CSIRO and Deakin launch carbon fibre spinning facility

The partners used patented CSIRO technology to create what could be the next generation of carbon fibre that is stronger and of a higher quality.
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CSIRO and Deakin launch carbon fibre spinning facility

Australia can now produce carbon fibre from scratch and at scale, as CSIRO and Deakin University cooperate under a new Strategic Relationship Agreement (SRA) to launch a wet spinning line for carbon fibre at Waurn Ponds, just outside Geelong.

Carbon fibre is characterised by high rigidity, tensile strength and chemical resistance. Thanks to these properties, this strong and rigid but light-weight material is already playing a major role in advanced manufacturing, being widely used in aerospace, civil engineering, the military, in automotive applications, and also in sports equipment.

Carbon fibre production is a tightly held secret, with the few manufacturers keeping their recipes under wraps. CSIRO and Deakin University thus had to develop their own recipes.

The partners used patented CSIRO technology to create what could be the next generation of carbon fibre that is stronger and of a higher quality. For the most part, the carbon fibre manufacturing facility will be used to enable research across the whole carbon fibre value chain, from molecules to polymers to fibre, and finally to finished composite parts. The two organisations hope their facility, and the resulting breakthroughs, will disrupt the entire carbon fibre manufacturing industry.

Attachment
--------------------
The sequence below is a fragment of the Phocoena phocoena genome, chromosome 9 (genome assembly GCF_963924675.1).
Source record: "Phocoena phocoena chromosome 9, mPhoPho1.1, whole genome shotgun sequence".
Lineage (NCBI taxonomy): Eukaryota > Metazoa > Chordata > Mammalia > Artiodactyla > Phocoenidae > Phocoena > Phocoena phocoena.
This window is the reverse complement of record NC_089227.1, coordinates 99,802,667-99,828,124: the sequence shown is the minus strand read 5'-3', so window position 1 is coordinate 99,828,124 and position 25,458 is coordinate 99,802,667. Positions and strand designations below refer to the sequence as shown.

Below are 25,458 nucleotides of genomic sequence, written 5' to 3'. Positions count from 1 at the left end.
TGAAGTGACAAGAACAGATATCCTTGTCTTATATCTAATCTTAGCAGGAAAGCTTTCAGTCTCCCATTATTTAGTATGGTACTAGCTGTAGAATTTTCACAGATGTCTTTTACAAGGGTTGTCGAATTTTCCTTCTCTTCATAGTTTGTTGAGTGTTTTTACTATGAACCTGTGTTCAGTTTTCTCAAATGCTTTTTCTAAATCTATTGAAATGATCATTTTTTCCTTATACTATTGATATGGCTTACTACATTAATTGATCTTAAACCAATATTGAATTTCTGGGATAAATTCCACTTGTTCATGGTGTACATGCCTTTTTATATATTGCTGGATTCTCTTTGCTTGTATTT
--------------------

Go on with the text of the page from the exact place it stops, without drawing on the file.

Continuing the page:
The carbon fibre facility is just the start to CSIRO and Deakin's new Strategic Relationship Agreement, which will see the organisations partnering together to focus research on materials science, energy technology, and the Australian Centre for Infrastructure Durability (ACID).

The wet spinning line machinery takes a sticky mix of precursor chemicals and turns it into five hundred individual strands of fibre, each thinner than a human hair.

They're then wound onto a spool to create a tape and taken next door to the massive carbonisation ovens to create the finished carbon fibre.

According to CSIRO and Deakin University, the wet spinning line was custom built for the facility by an Italian company, with input from the researchers. Described as "the Ferrari of wet spinning lines", the manufacturing company liked the design so much that it made another for its own factory.